On Extended Slumps (or An Identity Crisis in D Minor)

More and more I have found my self at the mercy of unexpected reading slumps.

There is flavor of the Slump I generally understand and can anticipate.

Exempili Gratia: I knew that when I finished the last book in RotE, a 16 volume MASTERPIECE, I wouldn't be as invested or interested in whatever I read next. I was right. But luckily, I had stacked the deck with some fluffy one-offs that were interesting enough but didn't carry the expectation of blowing me away.

The important thing- in my opinion- is keeping up the habit. If you make sure that there's a portion of your day carved out for reading and reading alone, it wont always matter if you absolutely love what you're reading. And this is what lead to my previous string of rarely DNFing- because the book didn't need to be incredible, it just needed to fill the task of being something to read.

I guess as I've gotten a bit older, a bit more cynical, that view has changed. And it's had a backlash that has landed me in more and more slumps.

Because now, the book must be at least pretty good or I simply Do Not Care. And "pretty good" is somewhat kind. Really, it need some undefined intangible quality. I can't track it by pace or characterization or moral. It's more like Muchness. If a story does not have Muchness, I Do Not Care.

There's too much else. E-mails to answer, projects to finish, calls to return, family to avoid, and on and on and on.

You're right, if I could only listen to my own advice and carve out a little time, maybe only 20 mins, that would change.

But if behavior was as simple as knowing what should be and making it be, well, I'd have saved a lot of money on therapy.

And it's not always the book's fault.

If I were to pick up Memory, Sorrow, and Thorn right now, I would find it insufferable. But I love the series, I love Tad William's writing, and I love the world. It just wouldn't fit me right now.

Conversely, If, last year, I had started The Mirror Visitor Quartet, I probably would have stopped after book one and I'd've missed out on an incredible and unique story.

So, the core of the matter is that I can't seem to anticipate what kind of story I need anymore.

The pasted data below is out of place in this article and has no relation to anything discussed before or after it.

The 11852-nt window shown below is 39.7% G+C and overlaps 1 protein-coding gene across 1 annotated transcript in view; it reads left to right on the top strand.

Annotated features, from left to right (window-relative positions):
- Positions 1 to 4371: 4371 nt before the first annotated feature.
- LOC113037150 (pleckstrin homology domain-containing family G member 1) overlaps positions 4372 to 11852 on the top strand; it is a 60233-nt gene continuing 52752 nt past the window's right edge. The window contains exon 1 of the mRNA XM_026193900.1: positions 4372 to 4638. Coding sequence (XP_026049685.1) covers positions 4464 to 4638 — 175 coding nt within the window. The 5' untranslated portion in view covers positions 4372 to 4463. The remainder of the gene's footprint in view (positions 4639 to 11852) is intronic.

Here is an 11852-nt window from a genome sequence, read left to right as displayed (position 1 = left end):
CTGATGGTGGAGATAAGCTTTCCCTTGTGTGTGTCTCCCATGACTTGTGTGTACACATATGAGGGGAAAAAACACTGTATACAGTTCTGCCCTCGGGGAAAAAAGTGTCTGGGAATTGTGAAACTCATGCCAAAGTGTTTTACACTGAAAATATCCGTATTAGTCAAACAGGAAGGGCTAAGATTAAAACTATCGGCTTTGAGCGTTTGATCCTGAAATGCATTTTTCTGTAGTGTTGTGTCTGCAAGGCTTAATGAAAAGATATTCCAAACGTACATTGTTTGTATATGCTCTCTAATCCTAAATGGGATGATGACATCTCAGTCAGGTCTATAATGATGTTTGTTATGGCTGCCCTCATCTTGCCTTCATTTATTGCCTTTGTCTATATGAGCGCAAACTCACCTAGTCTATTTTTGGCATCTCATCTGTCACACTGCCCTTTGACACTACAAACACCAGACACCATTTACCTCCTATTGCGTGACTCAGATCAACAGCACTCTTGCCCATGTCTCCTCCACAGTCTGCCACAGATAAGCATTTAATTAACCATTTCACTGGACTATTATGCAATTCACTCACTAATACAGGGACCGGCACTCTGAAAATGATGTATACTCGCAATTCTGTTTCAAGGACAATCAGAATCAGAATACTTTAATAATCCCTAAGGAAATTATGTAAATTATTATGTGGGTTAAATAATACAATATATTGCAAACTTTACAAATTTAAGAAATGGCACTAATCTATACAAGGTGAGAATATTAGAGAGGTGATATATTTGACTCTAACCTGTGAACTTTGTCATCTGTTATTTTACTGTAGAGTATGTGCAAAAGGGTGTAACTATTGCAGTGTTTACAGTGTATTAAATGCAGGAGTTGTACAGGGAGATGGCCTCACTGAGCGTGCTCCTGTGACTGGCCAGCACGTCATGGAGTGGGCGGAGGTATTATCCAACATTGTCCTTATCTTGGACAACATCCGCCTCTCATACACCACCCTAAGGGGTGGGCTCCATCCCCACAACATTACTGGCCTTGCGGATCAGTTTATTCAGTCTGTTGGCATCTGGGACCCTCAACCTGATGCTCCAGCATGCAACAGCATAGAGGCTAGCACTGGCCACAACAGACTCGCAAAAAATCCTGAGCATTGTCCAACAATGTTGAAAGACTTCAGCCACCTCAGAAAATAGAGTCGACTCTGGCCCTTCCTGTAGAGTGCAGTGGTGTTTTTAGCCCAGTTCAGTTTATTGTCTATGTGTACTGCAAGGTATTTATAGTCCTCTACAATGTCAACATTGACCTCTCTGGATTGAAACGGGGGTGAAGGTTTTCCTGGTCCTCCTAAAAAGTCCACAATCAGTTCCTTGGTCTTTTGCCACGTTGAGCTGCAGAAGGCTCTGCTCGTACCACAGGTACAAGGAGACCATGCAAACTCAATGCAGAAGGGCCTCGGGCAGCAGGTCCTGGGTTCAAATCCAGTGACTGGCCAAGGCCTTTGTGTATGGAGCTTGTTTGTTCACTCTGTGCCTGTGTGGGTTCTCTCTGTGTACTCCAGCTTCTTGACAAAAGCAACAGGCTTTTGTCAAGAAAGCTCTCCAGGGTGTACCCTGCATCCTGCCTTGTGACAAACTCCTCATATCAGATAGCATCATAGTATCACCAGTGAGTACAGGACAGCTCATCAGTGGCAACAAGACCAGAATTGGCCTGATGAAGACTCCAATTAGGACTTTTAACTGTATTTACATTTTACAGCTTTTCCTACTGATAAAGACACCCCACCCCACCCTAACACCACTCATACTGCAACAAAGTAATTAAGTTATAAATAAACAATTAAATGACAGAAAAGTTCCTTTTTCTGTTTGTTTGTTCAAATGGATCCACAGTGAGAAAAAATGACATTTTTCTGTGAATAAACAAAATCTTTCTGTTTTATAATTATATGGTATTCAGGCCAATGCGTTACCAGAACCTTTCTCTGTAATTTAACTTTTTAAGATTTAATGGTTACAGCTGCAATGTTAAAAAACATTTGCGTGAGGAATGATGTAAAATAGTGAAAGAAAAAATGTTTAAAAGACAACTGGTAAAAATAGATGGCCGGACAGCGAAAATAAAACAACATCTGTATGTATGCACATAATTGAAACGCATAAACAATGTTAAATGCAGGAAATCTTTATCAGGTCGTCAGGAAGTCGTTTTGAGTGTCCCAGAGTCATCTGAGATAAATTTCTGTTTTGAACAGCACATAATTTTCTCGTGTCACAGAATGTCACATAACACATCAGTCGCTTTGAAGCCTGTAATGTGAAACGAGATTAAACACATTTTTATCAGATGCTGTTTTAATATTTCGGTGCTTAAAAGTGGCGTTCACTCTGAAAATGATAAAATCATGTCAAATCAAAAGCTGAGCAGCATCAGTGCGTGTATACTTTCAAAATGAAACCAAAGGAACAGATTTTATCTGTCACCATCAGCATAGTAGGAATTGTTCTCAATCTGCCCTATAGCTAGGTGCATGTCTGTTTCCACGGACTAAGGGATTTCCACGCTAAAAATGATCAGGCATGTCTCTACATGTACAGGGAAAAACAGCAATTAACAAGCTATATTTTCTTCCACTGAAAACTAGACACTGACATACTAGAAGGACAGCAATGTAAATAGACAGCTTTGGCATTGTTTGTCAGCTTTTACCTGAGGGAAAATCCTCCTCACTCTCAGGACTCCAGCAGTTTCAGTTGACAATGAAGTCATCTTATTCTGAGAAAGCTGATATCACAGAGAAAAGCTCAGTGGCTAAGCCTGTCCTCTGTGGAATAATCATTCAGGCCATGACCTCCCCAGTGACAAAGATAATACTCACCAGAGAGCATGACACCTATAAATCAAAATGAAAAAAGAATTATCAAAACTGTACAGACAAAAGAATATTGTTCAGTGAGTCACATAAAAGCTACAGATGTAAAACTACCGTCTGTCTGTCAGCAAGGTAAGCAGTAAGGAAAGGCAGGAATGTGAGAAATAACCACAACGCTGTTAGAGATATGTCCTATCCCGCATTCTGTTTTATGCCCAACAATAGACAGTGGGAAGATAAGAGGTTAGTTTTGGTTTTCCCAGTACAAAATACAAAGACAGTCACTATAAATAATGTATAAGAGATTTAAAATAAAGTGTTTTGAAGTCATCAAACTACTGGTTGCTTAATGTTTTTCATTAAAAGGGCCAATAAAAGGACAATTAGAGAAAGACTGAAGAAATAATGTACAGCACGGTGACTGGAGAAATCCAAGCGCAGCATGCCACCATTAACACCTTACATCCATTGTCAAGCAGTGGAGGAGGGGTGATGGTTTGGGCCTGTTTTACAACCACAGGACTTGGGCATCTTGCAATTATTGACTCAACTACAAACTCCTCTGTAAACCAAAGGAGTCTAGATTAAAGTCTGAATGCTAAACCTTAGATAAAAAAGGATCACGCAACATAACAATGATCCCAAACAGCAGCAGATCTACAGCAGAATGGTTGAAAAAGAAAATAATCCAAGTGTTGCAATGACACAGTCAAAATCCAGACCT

Is this an identity crisis?

I was taught that fiction is either a lens or a mirror. It reflects ideas or themes or the world through another perspective or its allows the reader to mix empathy with imagination and put themselves in a world they would not normally encounter.

So it would make sense.

If I am now in a period of my life where I view my identity as less an intrinsic concept and more an active tense demonstration of my impact and interaction with those around me, yeah, it would make it pretty hard to nail down exactly what I'm looking for.

If I'm not an Uncle, or a Small Business Owner, or a Cook, or a Listener, or any other Title, then what do I call myself to myself?

Yes, this is, in fact, an identity crisis.

Is this what everyone's late 20's are like?

Earlier in my life, I would have explained my identity (read: existence (read: soul?) ) as something solid and detailed and defined.

I'd say I was a marble statue, The curve of my hand there is as real as my desire to be compassionate. The stone of my fine hair is as tangled as my insistence that art and communication were the most important things I could pursue. My feet are as solid as the knowledge that the world can be changed for the better and I can change it.

Age wears away at these things.

Now, instead, it seems that statue is planted at the water's edge and as more and more waves crash into it, the salt eats into the detail. It wears at the anatomy until it is less concrete, more abstract. A lock of hair crumbles. Then a finger. Whole pieces are lost. And yes, sometimes when the water splashes up, there is a moment where the shape of the spray looks exactly like an arm, completing the strange and smoothed shoulder as something real and recognizable. Then the wave passes, drenching the rock and eating away again.

You see, the extended metaphor is a surefire indicator of an identity crisis from a creator.

I've gotten off track here. I think that may prove the point.

Turmoil can usually be smoothed by fiction. Thats an opinion but I find that most folks agree. You watch someone else struggle and you see their path and realize it's not so different from your own.

But the path is changing daily.

And I've DNFed a whole lot of very good stories lately.

Maybe when I commit to my own, others will become far more enjoyable again.

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